By Hans Ebert
In a rather sombre video to create an almost film noire mood for the upcoming Hong Kong Longines International Jockeys Championships, over what sounds like the soundtrack to “Taxi Driver”, appear the words, “Champions collide while darkness falls”. Easy chaps. And lighten up. One hopes no one collides with anyone. It could get a tad messy.
What’s interesting about this evening’s races, other than trying to snag a couple of the huge jackpots up for grabs, is wondering who will fill that last berth to represent Hong Kong in the “darkness”. Chad Schofield or Douglas Whyte?
At the moment, Whyte holds a slight edge leading by a winner and more second placings. The Chadster has an excellent chance of levelling things up by winning on Khaki in the third race. It might come down to the wire when more darkness falls and the two South African riders do battle in the last race of the night- Whyte on Iron Boy, and Schofield on Telecom Brothers, both of which have excellent winning chances.
If Douglas Whyte turns out to be the victor in this kinda important side show, one can’t help thinking that an appearance in the HKIJC might lead to an announcement regarding the legendary rider’s next career move. It had to happen. So why not announce it with the right amount of theatrics as fireworks explode overhead and a few jockeys cower at what this could mean?
If history has taught something to many in racing in Hong Kong is to never count Douglas Whyte out. Some refer to him as Sir Douglas. There’s no substitute for experience. Experience in being a champion. A great ambassador for Hong Kong racing. For so many years.
Along with experience and professionalism comes control. Control is a powerful tool. So is having thirteen consecutive Hong Kong Jockey Championships in one’s portfolio. Those titles aren’t twiddlywinks. They’re massive IOUs. A winning hand.
As for the night when champions will collide in the darkness of a Happy Wednesday, already confirmed to represent Hong Kong are Big Daddy Zac “Cassius” Purton, Vincent Ho and Karis Teetan. The Mauritian Magician has, alas, lost one of his big rabbits with connections hoping that William Buick, as he did last year, can work the oracle again and find Pakistan Star’s mojo.
The enigmatic one’s mojo has gone walkies this season and the call up for Buick is not exactly a monumental surprise. The question is whether this will have the desired effect on Pakistan Star. And if it does, then what? Keep flying in William Buick every time the horse runs?
One really hopes the HKIJC night is truly an international celebration of the very best in horse racing- colourful, vibrant, FUN, hugely entertaining. With fashionistas. Selfie competitions. Conga lines in the Beer Garden. Having someone like Hannah Butler in the mix.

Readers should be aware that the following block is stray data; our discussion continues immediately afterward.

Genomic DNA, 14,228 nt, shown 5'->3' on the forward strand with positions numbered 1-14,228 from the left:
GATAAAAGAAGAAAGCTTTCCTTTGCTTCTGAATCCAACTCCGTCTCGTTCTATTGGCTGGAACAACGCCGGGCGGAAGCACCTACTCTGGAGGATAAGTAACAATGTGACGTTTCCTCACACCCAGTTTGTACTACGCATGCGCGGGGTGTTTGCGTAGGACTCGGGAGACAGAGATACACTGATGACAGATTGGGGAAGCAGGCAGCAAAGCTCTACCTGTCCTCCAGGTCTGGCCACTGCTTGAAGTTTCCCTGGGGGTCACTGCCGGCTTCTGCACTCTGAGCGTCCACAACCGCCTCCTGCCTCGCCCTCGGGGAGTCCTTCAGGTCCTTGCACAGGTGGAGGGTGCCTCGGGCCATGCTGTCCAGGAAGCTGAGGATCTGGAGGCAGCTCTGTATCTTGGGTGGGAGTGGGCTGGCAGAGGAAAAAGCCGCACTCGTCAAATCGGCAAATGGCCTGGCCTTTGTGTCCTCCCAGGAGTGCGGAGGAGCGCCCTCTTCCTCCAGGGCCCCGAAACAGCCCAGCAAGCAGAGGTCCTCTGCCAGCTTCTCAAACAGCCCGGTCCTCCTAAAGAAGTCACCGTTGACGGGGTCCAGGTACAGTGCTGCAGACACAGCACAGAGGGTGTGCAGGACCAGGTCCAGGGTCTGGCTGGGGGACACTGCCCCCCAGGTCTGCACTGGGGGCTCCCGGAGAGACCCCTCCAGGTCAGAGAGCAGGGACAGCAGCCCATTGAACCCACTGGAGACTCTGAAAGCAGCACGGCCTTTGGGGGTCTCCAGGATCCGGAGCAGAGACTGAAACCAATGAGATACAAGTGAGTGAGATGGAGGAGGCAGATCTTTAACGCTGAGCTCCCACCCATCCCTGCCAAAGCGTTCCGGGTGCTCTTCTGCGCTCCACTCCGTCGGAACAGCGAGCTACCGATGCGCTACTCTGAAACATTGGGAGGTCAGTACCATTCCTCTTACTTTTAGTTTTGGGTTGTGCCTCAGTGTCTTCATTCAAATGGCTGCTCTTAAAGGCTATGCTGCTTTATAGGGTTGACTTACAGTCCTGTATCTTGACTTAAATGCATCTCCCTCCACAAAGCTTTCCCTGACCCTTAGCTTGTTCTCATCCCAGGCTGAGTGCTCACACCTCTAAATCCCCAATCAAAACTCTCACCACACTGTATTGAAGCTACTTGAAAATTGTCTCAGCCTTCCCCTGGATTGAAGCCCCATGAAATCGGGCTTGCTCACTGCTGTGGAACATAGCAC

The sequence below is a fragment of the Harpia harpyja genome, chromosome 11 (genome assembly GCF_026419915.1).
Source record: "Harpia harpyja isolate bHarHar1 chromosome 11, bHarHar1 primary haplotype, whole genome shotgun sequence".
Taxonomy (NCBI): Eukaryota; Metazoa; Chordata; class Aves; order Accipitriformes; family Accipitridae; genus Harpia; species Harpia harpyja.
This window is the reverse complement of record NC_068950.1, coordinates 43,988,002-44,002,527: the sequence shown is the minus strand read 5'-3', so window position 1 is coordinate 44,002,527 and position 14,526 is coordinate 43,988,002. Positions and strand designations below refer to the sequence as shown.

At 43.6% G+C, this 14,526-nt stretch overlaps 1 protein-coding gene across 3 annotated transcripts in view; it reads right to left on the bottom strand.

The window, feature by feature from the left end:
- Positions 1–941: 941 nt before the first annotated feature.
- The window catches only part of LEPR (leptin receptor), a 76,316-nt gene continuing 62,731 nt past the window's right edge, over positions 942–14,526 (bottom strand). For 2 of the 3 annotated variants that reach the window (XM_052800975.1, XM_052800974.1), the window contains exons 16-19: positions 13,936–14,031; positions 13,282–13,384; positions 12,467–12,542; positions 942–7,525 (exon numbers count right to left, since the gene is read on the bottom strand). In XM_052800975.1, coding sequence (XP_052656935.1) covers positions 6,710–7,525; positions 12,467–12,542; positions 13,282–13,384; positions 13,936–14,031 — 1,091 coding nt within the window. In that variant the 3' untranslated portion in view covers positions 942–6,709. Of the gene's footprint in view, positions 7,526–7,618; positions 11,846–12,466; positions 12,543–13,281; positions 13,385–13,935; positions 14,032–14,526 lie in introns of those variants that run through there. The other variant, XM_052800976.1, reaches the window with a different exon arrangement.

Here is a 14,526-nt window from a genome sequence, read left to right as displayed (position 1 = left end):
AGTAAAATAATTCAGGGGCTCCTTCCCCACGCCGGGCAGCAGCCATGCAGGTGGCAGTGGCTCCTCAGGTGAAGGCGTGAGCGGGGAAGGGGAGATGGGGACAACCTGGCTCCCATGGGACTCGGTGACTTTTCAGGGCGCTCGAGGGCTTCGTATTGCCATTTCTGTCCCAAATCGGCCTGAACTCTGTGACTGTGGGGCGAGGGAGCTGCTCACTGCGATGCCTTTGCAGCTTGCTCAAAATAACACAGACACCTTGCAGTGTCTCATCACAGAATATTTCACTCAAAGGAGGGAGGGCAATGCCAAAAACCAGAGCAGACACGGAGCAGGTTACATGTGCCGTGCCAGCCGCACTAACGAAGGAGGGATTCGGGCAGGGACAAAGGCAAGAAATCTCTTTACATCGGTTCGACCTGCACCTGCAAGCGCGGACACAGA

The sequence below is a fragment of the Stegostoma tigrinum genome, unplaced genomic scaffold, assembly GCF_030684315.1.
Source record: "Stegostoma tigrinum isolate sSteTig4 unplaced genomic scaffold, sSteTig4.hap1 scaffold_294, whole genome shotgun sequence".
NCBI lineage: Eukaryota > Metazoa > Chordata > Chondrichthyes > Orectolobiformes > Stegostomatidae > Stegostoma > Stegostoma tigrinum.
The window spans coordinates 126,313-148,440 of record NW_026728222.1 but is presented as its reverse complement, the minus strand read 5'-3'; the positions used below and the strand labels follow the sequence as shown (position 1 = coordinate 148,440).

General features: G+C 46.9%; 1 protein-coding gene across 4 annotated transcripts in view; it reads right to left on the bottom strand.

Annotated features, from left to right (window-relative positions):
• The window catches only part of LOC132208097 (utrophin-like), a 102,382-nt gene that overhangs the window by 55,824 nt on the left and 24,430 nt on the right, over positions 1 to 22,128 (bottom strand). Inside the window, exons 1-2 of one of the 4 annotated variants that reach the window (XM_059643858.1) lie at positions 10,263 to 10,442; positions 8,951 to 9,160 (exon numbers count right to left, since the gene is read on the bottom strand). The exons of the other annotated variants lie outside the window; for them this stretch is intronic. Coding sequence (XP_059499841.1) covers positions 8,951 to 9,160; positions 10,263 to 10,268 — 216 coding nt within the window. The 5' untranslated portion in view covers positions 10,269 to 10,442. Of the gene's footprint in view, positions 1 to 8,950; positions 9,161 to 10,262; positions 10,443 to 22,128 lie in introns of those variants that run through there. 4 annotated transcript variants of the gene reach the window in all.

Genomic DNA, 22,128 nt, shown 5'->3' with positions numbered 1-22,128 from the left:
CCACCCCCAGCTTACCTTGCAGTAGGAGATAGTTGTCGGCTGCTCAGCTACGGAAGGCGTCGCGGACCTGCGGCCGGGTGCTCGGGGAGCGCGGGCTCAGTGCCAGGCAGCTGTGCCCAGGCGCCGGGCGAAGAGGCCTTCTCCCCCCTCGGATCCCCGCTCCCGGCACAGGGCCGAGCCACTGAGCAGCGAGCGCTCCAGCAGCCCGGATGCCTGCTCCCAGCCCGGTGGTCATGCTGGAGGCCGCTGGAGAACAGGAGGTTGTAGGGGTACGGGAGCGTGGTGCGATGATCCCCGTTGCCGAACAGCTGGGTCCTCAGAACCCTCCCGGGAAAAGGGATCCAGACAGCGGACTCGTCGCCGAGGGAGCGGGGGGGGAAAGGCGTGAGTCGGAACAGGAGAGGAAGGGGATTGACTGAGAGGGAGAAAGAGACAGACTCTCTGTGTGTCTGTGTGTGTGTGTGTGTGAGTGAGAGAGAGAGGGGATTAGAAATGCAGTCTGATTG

Rolling out the red- very red- carpet to the new generation of racing fans. Those Happy Wednesday racing fans looking at what’s unfolding in front of them with new eyes and refusing to buy into a corporate buffet.
Missing from the lineup of world class riders on HKIJC night will be Joao Moreira.
He becomes a “free agent” after the end of his contract with the JRA on December 9. On Sunday, he made a cameo appearance at Sha Tin. Expectations for him to hit the ground running were high. Too high. He can’t walk on water. Yet. And when after seven races, Joao Moreira had yet to ride a winner, the natives became restless. The Brazilian didn’t flinch. He had work to do. He returned serve by riding the next three winners. He was the magic man again.
What’s always been interesting about Joao Moreira are his PR skills- his ability to win people over with a quite incredible sense of disarming charm. He makes the fact that English is not his second mother tongue work for him. Especially in this bilingual city of seven million people. It’s that word again: Likability.
Yes, the way he left Hong Kong for Japan was a little abrupt whereas those “exclusives” to former SCMP racing writer Michael Cox became a wee bit tiresome. But times change, everyone works to personal agendas and it’s refreshing- and ballsy- for the Brazilian magic man not to apologise for anything. It’s also his prerogative to mention as much as he wants about the role his family played in his decision to return to Hong Kong. And not waver from saying that nothing has changed with regards to his dream of eventually riding in Japan.
The bottom line is that Joao Moreira and the HKJC have agreed to try and make things work for both sides. It’s not anyone else’s business.
Looking at HKIR week, apart from the expected, one has always hoped there could be a special session leading to a working lunch where those new to horse racing and with questions could interact with, yes, racing executives like the CEO of the HKJC. But also with leading riders and the personality of Frankie Dettori.
A trainer with the effusive personality and people skills of Gai Waterhouse.
Someone like Simon Fuller who owns X1X Management, the global sports management company that guides the career of David Beckham and has worked with Andy Murray and Lewis Hamilton plus sponsors like Red Bull.
After 3-4 years of mentioning it- and the idea falling on deaf ears- it’s probably time to go it alone. Make it happen and take ownership.
Does the future of horse racing need this? The need to look outside the square? To listen to new voices? Those with new ideas? You bet.
#HKracing #HKIJC #marketing #ChadSchofield #DouglasWhyte #JoaoMoreira #SimonFuller #FrankieDettori #GaiWaterhouse #horseracing